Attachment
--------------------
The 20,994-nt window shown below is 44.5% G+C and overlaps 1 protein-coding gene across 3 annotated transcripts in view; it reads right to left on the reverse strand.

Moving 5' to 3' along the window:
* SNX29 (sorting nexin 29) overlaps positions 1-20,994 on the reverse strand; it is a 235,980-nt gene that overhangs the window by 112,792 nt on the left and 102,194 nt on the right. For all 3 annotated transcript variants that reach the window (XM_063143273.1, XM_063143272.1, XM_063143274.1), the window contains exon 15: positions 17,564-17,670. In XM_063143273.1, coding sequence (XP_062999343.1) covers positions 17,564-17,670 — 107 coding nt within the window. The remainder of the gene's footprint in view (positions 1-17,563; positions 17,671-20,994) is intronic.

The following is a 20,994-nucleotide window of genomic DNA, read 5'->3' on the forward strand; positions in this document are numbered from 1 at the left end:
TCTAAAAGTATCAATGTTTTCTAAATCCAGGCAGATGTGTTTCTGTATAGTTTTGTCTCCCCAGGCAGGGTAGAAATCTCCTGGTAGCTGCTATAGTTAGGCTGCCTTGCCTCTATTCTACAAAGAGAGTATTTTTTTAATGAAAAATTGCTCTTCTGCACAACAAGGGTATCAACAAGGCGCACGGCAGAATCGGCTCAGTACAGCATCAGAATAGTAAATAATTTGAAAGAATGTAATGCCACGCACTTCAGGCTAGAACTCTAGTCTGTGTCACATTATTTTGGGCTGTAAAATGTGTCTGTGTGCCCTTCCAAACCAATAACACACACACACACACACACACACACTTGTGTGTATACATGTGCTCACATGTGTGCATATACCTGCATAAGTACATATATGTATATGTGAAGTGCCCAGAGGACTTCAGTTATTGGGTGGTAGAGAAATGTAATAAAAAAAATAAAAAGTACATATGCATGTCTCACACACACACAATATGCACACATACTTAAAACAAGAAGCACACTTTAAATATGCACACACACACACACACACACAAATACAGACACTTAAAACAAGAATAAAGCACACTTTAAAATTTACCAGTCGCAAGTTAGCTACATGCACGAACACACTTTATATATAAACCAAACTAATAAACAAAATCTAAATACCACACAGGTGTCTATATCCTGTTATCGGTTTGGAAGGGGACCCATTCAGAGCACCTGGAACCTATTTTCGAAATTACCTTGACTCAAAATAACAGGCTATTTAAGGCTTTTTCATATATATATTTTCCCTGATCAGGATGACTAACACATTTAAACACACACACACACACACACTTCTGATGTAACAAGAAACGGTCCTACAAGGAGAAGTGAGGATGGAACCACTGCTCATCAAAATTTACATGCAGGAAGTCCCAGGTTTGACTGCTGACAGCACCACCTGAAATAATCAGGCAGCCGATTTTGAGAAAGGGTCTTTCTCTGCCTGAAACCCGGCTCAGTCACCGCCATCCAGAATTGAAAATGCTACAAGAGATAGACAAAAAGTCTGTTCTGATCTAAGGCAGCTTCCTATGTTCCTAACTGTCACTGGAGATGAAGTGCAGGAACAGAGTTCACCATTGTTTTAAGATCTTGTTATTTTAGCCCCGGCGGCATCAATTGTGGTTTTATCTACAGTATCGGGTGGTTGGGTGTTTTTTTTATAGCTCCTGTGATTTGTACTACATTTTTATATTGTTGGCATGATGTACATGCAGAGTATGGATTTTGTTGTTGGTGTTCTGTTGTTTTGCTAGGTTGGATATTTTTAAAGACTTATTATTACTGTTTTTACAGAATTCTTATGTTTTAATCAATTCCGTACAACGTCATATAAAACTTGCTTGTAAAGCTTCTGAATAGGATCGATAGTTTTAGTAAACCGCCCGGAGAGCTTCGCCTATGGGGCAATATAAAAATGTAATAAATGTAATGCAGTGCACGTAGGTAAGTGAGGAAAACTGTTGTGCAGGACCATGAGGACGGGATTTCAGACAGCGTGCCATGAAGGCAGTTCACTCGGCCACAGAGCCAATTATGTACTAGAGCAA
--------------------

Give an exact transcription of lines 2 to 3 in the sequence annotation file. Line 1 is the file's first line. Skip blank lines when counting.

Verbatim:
Moving 5' to 3' along the window:
* SNX29 (sorting nexin 29) overlaps positions 1-20,994 on the reverse strand; it is a 235,980-nt gene that overhangs the window by 112,792 nt on the left and 102,194 nt on the right. For all 3 annotated transcript variants that reach the window (XM_063143273.1, XM_063143272.1, XM_063143274.1), the window contains exon 15: positions 17,564-17,670. In XM_063143273.1, coding sequence (XP_062999343.1) covers positions 17,564-17,670 — 107 coding nt within the window. The remainder of the gene's footprint in view (positions 1-17,563; positions 17,671-20,994) is intronic.